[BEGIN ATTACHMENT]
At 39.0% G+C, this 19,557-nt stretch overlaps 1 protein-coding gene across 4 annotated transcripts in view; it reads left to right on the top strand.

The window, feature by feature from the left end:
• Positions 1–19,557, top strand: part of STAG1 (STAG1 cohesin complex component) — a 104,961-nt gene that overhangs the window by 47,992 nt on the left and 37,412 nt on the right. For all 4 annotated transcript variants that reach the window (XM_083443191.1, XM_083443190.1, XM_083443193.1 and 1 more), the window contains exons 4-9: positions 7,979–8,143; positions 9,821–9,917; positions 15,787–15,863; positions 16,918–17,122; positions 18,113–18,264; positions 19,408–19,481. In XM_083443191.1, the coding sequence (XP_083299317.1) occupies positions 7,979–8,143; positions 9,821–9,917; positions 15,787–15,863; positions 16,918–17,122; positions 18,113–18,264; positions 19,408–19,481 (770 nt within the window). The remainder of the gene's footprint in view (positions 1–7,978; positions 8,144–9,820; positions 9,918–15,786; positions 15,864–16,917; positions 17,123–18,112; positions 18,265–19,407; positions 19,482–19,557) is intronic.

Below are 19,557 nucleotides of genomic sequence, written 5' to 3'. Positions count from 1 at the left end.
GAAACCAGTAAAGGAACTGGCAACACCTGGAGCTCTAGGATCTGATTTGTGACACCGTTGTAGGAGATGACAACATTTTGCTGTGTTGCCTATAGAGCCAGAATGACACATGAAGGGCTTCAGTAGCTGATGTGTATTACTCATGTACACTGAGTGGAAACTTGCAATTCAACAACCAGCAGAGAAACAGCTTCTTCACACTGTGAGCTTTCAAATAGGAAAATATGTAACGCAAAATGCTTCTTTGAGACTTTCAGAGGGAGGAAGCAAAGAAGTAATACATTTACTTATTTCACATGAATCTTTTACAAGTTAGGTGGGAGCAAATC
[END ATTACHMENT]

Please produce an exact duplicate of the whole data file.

At 39.0% G+C, this 19,557-nt stretch overlaps 1 protein-coding gene across 4 annotated transcripts in view; it reads left to right on the top strand.

The window, feature by feature from the left end:
• Positions 1–19,557, top strand: part of STAG1 (STAG1 cohesin complex component) — a 104,961-nt gene that overhangs the window by 47,992 nt on the left and 37,412 nt on the right. For all 4 annotated transcript variants that reach the window (XM_083443191.1, XM_083443190.1, XM_083443193.1 and 1 more), the window contains exons 4-9: positions 7,979–8,143; positions 9,821–9,917; positions 15,787–15,863; positions 16,918–17,122; positions 18,113–18,264; positions 19,408–19,481. In XM_083443191.1, the coding sequence (XP_083299317.1) occupies positions 7,979–8,143; positions 9,821–9,917; positions 15,787–15,863; positions 16,918–17,122; positions 18,113–18,264; positions 19,408–19,481 (770 nt within the window). The remainder of the gene's footprint in view (positions 1–7,978; positions 8,144–9,820; positions 9,918–15,786; positions 15,864–16,917; positions 17,123–18,112; positions 18,265–19,407; positions 19,482–19,557) is intronic.

Below are 19,557 nucleotides of genomic sequence, written 5' to 3'. Positions count from 1 at the left end.
GAAACCAGTAAAGGAACTGGCAACACCTGGAGCTCTAGGATCTGATTTGTGACACCGTTGTAGGAGATGACAACATTTTGCTGTGTTGCCTATAGAGCCAGAATGACACATGAAGGGCTTCAGTAGCTGATGTGTATTACTCATGTACACTGAGTGGAAACTTGCAATTCAACAACCAGCAGAGAAACAGCTTCTTCACACTGTGAGCTTTCAAATAGGAAAATATGTAACGCAAAATGCTTCTTTGAGACTTTCAGAGGGAGGAAGCAAAGAAGTAATACATTTACTTATTTCACATGAATCTTTTACAAGTTAGGTGGGAGCAAATC